Lane started out inspecting grain for export in Morehead City, often coming home with the cuffs of his pants hiding soybeans. Transportation of farm products fell under his purview as well, and at one point there was a significant shortage of rail cars available during one of the busiest seasons for moving soybeans and corn. Lane attended public mediations to bring order to the situation.
“Pete had to be escorted by law enforcement officers into a room of angry people. An agreement was reached and most everyone went home in a happier mood,” Mary Sue Lane said.
Lane continued to volunteer with the Boy Scouts of America, and also became very involved in his church communities over the years. It seemed in all he did, he managed to draw a link between the land, the food it yielded, and found a way to enrich the lives of others through both.
Lane brought his love of agriculture to his house in Apex, where he worked a three-quarter-acre “farm” of his own.
“I know as much as any suburban kid can ever know about agriculture,” Alan Lane said. It was Pete Lane, not Mary Sue, who cooked the family meals.
“I was in college before I realized most dads didn’t cook,” Alan Lane said.
Lane became known for his yeast bread, baking dozens of loaves each week over the years in his volunteer work at Apex Baptist Church, Pullen Memorial Church, and Woodhaven Baptist Church.
“The kids knew that almost as if it was brand — that was Pete’s bread,” said Jim Carroll, who worked side by side with Lane for years making the Wednesday night meal for the Woodhaven community.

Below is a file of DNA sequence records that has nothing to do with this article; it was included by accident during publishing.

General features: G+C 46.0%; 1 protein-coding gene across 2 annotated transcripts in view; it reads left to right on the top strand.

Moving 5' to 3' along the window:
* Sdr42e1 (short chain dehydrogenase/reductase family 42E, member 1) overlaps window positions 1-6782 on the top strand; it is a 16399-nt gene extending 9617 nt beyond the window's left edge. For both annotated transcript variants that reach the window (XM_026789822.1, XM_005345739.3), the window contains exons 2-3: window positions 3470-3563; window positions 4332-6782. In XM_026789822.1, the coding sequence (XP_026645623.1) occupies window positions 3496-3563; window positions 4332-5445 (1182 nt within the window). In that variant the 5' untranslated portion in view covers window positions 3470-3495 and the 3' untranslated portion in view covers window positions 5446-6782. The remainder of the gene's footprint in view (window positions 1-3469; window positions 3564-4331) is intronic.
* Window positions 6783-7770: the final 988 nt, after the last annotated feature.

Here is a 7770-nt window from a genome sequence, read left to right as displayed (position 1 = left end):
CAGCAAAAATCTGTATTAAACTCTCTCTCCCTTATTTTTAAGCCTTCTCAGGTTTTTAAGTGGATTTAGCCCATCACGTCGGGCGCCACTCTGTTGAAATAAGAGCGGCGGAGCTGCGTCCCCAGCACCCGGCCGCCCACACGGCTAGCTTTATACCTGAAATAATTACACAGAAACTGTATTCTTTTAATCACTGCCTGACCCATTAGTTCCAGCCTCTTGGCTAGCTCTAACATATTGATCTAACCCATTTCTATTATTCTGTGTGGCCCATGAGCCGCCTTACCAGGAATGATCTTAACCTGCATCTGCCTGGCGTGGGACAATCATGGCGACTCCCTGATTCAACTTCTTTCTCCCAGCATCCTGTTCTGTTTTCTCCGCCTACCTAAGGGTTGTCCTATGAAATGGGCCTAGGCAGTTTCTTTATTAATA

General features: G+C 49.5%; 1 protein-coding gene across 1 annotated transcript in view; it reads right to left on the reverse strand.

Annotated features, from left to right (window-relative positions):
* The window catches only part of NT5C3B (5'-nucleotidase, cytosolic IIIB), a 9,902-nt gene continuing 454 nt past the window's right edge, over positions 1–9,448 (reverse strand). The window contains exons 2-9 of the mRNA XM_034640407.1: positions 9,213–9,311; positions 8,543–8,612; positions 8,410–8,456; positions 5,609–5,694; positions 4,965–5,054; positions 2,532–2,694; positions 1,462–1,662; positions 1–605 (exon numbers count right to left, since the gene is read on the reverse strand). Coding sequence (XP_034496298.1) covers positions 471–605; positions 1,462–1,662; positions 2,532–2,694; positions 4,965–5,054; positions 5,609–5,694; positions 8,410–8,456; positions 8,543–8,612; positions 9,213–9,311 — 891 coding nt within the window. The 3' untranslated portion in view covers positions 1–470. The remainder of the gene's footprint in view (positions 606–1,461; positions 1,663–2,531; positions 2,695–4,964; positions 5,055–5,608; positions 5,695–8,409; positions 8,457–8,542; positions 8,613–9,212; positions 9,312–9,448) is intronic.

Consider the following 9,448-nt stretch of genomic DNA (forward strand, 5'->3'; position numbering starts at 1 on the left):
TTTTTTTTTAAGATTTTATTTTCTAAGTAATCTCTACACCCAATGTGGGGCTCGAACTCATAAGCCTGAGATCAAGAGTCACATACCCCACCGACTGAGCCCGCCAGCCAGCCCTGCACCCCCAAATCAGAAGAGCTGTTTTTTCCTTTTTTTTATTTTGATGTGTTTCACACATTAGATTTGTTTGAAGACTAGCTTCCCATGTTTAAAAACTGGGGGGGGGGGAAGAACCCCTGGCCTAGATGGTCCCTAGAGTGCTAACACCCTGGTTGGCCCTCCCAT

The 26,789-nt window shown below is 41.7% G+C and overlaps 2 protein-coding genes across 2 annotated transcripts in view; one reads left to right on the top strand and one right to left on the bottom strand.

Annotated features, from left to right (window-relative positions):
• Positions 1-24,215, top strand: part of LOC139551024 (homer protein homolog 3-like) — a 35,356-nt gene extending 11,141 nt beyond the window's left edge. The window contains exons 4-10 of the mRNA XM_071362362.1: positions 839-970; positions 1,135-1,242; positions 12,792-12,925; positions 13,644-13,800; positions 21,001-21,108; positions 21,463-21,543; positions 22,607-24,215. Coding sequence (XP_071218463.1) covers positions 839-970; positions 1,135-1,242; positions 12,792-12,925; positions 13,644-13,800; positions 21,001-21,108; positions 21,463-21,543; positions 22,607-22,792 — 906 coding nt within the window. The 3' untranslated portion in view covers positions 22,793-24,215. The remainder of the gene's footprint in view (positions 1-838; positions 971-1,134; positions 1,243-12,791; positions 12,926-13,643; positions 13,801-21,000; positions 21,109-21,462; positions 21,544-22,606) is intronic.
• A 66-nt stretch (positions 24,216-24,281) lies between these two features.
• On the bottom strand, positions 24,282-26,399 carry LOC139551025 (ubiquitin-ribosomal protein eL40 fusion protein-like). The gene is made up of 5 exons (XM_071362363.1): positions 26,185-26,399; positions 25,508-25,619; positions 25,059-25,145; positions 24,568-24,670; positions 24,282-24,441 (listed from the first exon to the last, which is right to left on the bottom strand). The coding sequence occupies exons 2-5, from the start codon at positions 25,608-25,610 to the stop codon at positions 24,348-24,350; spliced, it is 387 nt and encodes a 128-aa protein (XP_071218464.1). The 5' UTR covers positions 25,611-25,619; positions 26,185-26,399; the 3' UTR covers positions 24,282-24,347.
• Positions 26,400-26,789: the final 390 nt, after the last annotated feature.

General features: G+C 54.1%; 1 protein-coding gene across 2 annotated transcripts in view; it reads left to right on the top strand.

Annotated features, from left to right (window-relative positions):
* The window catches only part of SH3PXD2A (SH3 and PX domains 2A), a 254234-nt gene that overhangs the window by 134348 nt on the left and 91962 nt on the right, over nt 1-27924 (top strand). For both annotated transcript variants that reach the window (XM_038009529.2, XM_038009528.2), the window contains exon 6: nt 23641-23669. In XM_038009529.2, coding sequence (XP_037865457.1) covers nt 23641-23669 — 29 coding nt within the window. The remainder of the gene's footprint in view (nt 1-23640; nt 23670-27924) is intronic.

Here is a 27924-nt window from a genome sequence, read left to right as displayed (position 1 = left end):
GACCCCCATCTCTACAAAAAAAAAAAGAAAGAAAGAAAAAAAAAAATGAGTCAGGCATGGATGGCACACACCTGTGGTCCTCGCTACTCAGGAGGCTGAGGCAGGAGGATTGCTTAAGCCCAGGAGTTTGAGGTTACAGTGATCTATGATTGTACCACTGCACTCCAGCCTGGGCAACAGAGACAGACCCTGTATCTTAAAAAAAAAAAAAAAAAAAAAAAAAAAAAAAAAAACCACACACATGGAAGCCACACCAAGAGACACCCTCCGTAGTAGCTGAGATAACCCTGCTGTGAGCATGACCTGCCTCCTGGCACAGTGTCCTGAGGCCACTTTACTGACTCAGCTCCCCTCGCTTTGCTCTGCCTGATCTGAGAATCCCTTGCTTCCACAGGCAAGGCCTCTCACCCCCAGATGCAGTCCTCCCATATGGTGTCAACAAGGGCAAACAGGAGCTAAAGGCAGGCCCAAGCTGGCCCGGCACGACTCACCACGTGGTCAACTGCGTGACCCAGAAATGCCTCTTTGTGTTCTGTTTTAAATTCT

Lane reveled in feeding others – cookies or cakes for someone having a rough day, or more institutional dishes for large groups.
“It is a commitment. You can’t put a sign on the door saying I didn’t feel like coming in today, go out for pizza. At 5 o’clock that food has got to be there every week,” Carroll said.
Loved ones appreciated his easy-going nature and generosity. He went more than 20 years without buying himself a new suit or dress shoes, yet helped family members with educational costs. He accepted his friends and family for who they were, and when something went wrong, was able to keep things in perspective.
“His favorite statement was, ‘Don’t worry, it won’t affect the plan of salvation,’” Carroll said. “There’ll never be another Pete.”
William “Pete” Earl Lane
Born July 14, 1931, in Raleigh.
Family: Marries Mary Sue Rankin Lane in 1960. They go on to have two sons, Paul and Alan, and four grandchildren.
Education: Earns degree in agricultural education from NCSU in 1955, later attending Shiff Training School for the Boy Scouts of America in New Jersey.
Career: Works in South Carolina as a Boy Scouts of America executive, then a farm manager, before joining the N.C. Department of Agriculture in 1958. He retires in 1988 as program administrator, working primarily with grain throughout his career. He later works at Convenient Food Mart in Apex.
Awards: Is given the Order of the Long Leaf Pine in 1966 by Gov. Dan Moore for his work furthering agriculture.
Dies April 28 in Apex.